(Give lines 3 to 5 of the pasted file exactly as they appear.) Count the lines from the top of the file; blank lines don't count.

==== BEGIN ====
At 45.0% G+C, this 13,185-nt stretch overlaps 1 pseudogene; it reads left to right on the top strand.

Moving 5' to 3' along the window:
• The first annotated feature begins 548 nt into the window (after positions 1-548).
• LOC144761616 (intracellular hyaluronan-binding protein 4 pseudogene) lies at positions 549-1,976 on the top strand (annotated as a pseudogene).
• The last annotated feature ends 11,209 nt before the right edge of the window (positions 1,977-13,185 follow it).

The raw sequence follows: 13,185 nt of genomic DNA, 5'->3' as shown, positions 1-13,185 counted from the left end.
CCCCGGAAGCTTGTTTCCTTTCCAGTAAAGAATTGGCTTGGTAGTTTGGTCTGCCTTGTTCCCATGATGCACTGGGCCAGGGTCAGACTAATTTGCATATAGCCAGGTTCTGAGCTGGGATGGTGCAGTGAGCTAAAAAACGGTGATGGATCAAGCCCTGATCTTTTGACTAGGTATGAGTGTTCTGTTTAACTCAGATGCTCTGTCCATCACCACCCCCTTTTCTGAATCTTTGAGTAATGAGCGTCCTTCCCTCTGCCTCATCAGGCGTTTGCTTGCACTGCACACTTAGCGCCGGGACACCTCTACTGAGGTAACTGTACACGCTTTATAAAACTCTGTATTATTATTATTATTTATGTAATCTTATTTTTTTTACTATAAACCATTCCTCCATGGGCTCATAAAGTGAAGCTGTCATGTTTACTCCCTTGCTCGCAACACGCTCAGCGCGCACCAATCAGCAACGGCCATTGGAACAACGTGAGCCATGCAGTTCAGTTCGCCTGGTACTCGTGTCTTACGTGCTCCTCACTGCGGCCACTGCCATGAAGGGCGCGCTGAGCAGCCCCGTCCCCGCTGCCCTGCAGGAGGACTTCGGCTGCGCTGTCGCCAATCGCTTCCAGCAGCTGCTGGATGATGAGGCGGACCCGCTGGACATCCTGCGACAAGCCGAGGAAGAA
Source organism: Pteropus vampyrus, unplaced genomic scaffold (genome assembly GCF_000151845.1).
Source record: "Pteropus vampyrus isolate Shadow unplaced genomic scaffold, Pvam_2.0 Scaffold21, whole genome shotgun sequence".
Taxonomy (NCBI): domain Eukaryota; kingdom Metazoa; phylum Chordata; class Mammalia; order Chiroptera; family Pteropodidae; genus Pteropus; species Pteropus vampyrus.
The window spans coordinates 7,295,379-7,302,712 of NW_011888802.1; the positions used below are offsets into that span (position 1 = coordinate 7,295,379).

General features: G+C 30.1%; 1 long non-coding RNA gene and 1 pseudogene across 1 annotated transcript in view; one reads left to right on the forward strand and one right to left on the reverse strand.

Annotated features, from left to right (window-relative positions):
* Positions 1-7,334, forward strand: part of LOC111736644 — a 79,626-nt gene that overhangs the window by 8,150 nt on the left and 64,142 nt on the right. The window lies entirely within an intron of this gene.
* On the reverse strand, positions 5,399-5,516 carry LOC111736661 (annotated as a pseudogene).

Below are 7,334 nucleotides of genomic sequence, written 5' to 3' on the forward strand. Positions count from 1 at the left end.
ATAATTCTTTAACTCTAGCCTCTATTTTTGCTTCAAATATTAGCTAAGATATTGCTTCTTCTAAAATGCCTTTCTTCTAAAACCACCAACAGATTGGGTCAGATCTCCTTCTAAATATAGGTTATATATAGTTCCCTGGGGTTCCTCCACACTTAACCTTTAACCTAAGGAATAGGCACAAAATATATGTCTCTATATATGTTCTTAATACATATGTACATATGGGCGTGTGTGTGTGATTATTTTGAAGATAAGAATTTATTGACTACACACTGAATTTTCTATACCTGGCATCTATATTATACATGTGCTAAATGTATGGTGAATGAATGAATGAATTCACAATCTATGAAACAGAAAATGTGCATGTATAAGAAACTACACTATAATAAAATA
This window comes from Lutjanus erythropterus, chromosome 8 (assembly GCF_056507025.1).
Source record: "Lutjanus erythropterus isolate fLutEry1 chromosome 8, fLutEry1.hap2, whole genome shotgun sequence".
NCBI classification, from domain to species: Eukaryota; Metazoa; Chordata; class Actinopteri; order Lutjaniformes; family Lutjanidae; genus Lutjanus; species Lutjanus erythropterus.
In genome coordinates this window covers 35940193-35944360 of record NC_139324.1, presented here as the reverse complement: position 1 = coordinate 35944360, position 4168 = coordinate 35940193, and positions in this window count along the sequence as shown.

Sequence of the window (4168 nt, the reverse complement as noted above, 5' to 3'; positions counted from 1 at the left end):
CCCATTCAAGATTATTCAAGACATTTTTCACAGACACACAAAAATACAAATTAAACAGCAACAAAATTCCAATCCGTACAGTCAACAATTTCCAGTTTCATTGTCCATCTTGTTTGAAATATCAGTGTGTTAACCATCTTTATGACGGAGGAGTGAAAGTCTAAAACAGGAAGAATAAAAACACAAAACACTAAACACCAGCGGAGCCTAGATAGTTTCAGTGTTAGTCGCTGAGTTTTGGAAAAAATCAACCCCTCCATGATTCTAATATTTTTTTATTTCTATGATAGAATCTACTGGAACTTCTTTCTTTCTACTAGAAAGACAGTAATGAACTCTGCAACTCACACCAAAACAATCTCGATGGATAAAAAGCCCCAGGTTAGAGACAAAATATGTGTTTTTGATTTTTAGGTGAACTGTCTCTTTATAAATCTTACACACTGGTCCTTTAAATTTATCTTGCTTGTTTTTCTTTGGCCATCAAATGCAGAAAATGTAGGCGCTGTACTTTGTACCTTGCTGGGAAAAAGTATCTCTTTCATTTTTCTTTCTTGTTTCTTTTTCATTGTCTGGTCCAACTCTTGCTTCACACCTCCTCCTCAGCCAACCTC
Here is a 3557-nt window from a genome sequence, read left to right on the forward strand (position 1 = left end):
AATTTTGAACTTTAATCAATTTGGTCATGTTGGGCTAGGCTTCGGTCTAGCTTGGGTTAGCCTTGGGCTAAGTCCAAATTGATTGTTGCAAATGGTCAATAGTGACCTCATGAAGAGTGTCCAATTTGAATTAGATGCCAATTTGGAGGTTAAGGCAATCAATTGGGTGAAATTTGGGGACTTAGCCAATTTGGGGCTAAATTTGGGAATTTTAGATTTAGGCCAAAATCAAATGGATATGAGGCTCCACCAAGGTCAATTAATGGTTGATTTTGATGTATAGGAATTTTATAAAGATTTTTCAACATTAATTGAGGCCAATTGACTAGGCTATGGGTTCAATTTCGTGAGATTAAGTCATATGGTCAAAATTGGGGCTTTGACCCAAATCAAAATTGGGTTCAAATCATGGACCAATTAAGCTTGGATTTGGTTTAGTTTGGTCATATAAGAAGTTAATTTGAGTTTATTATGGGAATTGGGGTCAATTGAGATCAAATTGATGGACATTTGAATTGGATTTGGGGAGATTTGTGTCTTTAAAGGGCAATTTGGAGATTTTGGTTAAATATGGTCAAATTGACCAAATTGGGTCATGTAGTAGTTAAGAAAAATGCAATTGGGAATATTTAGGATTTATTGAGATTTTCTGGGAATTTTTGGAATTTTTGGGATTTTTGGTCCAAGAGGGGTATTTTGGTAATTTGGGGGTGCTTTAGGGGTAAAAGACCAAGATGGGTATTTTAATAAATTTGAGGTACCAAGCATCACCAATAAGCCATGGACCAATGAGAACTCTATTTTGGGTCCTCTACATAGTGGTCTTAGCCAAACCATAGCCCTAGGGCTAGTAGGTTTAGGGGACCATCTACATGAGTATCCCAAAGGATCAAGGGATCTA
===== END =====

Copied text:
• The first annotated feature begins 548 nt into the window (after positions 1-548).
• LOC144761616 (intracellular hyaluronan-binding protein 4 pseudogene) lies at positions 549-1,976 on the top strand (annotated as a pseudogene).
• The last annotated feature ends 11,209 nt before the right edge of the window (positions 1,977-13,185 follow it).